Insurance companies follow the same protocol whether you do the work yourself or hire somebody. They view the damage, make an estimate, and then cut a check for the actual cash value of the items claimed. They do like to be informed if you are making repairs yourself, however, so you need to look at your situation first. If you already told them you would be repairing the damage, or happen to be a licensed contractor there should not be a problem. If the opposite is true you need to take a look at that specific insurance company. Depending on their policies there may be a slight problem if you failed to inform them that you were making repairs.
Many insurers are pretty lax when it comes to claim payoffs. They only require minimal documentation to prove repairs were actually made. Some do require a certificate or some kind of proof to release any replacement cost value that has been withheld. This is the only negative thing that can happen. They will issue you the ACV no matter what. If you are a contractor you can generate a certificate yourself, otherwise you just need to provide some form of documentation. Once they get it you will receive a check for the remaining funds. Again, this depends on you not informing the insurer you were making repairs.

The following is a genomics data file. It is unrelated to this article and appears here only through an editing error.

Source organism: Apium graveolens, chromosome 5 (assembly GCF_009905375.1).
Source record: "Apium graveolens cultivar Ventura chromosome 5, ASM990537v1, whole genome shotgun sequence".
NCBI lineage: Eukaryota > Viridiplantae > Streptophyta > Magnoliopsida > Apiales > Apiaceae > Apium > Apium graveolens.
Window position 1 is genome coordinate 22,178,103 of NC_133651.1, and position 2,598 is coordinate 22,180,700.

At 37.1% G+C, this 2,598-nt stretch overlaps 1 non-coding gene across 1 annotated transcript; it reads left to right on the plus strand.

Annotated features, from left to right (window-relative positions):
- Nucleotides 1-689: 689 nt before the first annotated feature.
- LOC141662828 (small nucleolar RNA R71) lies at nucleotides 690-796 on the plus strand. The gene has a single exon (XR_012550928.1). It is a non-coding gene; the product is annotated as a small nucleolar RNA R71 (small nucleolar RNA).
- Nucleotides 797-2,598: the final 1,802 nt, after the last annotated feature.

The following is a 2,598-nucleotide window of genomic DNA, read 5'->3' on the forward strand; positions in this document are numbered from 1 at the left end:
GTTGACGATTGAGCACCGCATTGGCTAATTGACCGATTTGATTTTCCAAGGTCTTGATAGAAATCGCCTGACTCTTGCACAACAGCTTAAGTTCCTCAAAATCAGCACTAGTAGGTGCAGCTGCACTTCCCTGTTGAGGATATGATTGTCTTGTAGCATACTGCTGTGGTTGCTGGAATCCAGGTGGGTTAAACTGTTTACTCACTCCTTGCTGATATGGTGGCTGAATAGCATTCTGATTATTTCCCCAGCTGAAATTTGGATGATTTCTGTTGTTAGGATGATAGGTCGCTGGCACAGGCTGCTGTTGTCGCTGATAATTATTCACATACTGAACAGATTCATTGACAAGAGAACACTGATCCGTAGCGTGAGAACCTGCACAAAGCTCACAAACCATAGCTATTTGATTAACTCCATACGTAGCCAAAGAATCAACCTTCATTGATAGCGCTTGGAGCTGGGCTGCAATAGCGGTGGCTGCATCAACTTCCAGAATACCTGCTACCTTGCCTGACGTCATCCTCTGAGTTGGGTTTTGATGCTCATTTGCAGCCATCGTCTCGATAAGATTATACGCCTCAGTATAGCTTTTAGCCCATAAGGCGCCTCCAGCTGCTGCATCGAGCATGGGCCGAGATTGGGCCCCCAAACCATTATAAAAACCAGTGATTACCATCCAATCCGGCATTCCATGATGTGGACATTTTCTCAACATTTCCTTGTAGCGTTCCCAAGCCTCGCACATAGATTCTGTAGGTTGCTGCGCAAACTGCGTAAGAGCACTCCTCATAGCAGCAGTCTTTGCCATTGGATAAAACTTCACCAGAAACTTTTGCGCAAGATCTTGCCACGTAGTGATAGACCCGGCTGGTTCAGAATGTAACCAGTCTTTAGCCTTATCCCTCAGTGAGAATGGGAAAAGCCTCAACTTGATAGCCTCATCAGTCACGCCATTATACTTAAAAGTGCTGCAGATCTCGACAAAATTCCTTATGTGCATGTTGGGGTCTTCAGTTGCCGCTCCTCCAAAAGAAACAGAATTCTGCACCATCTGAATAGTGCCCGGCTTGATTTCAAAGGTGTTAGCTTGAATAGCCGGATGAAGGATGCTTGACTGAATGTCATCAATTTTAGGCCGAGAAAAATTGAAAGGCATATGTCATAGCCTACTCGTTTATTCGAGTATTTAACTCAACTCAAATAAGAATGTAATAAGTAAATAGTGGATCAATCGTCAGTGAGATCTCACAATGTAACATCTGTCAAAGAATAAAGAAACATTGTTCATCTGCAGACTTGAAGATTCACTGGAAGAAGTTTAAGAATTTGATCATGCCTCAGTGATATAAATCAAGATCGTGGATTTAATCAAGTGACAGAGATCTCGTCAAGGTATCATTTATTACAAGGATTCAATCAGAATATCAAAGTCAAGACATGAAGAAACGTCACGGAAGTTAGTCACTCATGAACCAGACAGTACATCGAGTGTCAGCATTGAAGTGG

In your specific case, however, it appears they already paid the RCV value. RCV value covers the replacement of damaged items like appliances. So if you have already received a check for those then the claim has been fully finalized. So just deposit the check like you would any other. If they come around asking question later you will have to address it, but most of the time if they do not say anything you are in the clear.